CHINA: OFFICIAL EXECUTED FOR SELLING IMPERIAL RELICS
November 19, 2010: China executed a local official six years after he was convicted of illegally selling hundreds of Qing Dynasty imperial relics for about 550,000 dollars, state media said.
Li Haitao and several accomplices stole the items while he was head of security for relics at the Waibaimiao, or Eight Outer Temples, in the Qing court's summer resort of Chengde in the northern province of Hebei.
Li was convicted in 2004 of stealing 259 protected items from 1993 to 2002 and selling 152 of them for a total of 554,000 dollars, state television and newspapers reported.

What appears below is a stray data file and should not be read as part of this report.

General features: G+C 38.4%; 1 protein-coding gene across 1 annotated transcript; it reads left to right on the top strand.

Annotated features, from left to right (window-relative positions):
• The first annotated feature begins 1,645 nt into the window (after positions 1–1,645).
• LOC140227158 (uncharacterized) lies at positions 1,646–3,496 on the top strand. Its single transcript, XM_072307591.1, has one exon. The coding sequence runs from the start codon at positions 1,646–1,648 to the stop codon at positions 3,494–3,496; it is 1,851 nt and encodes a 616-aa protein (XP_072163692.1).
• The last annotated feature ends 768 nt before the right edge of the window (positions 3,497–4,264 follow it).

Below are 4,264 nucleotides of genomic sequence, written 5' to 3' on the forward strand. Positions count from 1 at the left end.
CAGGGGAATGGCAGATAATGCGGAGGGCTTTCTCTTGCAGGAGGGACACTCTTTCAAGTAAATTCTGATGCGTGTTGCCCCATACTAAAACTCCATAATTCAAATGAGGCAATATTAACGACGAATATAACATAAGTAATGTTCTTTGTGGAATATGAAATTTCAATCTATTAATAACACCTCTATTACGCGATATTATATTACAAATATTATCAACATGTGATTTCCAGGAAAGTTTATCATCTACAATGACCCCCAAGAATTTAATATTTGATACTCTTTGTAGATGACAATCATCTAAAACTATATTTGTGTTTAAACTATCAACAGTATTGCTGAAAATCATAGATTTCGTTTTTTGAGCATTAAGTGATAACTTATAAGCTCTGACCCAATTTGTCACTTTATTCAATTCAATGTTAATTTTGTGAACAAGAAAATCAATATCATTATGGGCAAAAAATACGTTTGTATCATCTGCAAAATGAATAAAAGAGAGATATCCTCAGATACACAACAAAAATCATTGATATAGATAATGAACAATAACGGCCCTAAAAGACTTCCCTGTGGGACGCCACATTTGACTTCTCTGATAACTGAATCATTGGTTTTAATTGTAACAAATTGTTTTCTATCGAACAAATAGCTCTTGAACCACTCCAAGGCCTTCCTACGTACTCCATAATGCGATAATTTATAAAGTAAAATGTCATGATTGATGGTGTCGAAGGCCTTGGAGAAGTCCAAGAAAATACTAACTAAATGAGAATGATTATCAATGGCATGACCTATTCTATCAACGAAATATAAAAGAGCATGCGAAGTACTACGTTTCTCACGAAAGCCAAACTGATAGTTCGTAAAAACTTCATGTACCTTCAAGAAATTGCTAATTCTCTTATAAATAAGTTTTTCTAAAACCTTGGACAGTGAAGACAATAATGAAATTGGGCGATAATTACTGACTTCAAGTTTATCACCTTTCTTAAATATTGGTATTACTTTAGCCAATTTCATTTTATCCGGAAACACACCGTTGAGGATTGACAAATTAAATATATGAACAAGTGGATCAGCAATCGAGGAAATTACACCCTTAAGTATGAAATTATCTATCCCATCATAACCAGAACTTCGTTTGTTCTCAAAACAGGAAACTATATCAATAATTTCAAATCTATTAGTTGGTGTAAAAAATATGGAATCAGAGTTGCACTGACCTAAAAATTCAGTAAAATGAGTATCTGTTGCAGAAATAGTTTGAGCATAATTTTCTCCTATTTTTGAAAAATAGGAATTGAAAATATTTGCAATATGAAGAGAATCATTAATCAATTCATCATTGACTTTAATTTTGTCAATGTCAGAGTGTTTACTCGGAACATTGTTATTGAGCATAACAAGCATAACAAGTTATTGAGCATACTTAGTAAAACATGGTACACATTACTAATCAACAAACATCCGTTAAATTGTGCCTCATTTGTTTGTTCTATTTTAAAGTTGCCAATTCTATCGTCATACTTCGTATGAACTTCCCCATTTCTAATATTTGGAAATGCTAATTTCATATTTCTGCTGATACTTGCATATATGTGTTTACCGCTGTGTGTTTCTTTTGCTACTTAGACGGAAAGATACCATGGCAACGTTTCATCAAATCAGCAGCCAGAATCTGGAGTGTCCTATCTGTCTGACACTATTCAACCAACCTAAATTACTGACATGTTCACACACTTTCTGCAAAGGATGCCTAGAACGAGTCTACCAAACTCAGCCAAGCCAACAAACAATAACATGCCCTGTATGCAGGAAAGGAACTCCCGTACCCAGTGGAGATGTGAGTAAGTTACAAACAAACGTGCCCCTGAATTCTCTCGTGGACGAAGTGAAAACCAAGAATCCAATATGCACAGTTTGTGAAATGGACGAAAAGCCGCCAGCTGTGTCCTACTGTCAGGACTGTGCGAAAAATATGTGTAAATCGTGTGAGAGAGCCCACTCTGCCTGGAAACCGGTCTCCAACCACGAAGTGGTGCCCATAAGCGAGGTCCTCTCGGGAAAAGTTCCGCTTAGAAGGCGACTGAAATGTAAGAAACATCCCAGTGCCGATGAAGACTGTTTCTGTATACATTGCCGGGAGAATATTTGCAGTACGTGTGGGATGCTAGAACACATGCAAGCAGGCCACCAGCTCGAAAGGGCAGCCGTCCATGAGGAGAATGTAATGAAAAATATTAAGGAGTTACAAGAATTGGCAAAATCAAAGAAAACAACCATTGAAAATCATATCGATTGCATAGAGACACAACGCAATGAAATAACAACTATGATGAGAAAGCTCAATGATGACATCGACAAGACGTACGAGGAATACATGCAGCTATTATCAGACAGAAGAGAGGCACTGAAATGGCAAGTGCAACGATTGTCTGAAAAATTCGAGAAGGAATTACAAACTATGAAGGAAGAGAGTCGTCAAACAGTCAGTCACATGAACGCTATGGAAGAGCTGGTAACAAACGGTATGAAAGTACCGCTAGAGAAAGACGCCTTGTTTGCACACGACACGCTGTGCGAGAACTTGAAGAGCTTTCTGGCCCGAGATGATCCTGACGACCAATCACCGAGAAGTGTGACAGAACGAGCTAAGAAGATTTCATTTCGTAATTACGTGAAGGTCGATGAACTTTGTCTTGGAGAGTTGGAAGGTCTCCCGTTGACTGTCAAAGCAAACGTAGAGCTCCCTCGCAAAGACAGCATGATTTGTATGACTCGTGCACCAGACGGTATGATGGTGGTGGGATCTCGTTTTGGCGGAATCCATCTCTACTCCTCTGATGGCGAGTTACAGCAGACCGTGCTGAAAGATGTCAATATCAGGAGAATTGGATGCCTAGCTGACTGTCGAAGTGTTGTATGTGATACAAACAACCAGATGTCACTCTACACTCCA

Li lost an appeal against his sentence, and China's Supreme People's Court approved the death penalty, the reports said without saying when the higher court gave its approval.
Three accomplices received sentences of two to seven years in prison in 2004.
Earlier reports said police suspicions were raised in 2002 by a Hong Kong auction of two Qing Dynasty (1644-1911) items labelled 'Forbidden City,' the common name of the former imperial palace in Beijing, now also known as the Palace Museum.
The Beijing museum had sent cultural relics to Chengde in the 1950s and 1960s, and they were not returned, the reports said. (Sources: DPA, 19/11/2010)